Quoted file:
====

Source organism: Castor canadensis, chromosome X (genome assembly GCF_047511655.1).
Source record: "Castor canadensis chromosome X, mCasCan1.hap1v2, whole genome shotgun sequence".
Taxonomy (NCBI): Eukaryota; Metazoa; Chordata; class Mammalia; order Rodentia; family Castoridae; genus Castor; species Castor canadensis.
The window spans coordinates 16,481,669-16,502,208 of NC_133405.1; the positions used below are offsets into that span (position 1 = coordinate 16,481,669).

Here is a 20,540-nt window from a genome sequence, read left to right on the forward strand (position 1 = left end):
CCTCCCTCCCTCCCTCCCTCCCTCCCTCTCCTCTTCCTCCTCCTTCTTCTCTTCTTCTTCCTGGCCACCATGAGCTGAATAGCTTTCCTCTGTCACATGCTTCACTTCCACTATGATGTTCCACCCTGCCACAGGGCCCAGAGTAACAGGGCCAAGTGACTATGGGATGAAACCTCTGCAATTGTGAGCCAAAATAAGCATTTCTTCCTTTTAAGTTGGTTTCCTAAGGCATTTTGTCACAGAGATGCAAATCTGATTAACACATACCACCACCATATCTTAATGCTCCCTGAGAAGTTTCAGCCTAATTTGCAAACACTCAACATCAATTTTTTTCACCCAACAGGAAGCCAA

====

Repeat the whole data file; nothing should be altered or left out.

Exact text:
Source organism: Castor canadensis, chromosome X (genome assembly GCF_047511655.1).
Source record: "Castor canadensis chromosome X, mCasCan1.hap1v2, whole genome shotgun sequence".
Taxonomy (NCBI): Eukaryota; Metazoa; Chordata; class Mammalia; order Rodentia; family Castoridae; genus Castor; species Castor canadensis.
The window spans coordinates 16,481,669-16,502,208 of NC_133405.1; the positions used below are offsets into that span (position 1 = coordinate 16,481,669).

Here is a 20,540-nt window from a genome sequence, read left to right on the forward strand (position 1 = left end):
CCTCCCTCCCTCCCTCCCTCCCTCCCTCTCCTCTTCCTCCTCCTTCTTCTCTTCTTCTTCCTGGCCACCATGAGCTGAATAGCTTTCCTCTGTCACATGCTTCACTTCCACTATGATGTTCCACCCTGCCACAGGGCCCAGAGTAACAGGGCCAAGTGACTATGGGATGAAACCTCTGCAATTGTGAGCCAAAATAAGCATTTCTTCCTTTTAAGTTGGTTTCCTAAGGCATTTTGTCACAGAGATGCAAATCTGATTAACACATACCACCACCATATCTTAATGCTCCCTGAGAAGTTTCAGCCTAATTTGCAAACACTCAACATCAATTTTTTTCACCCAACAGGAAGCCAA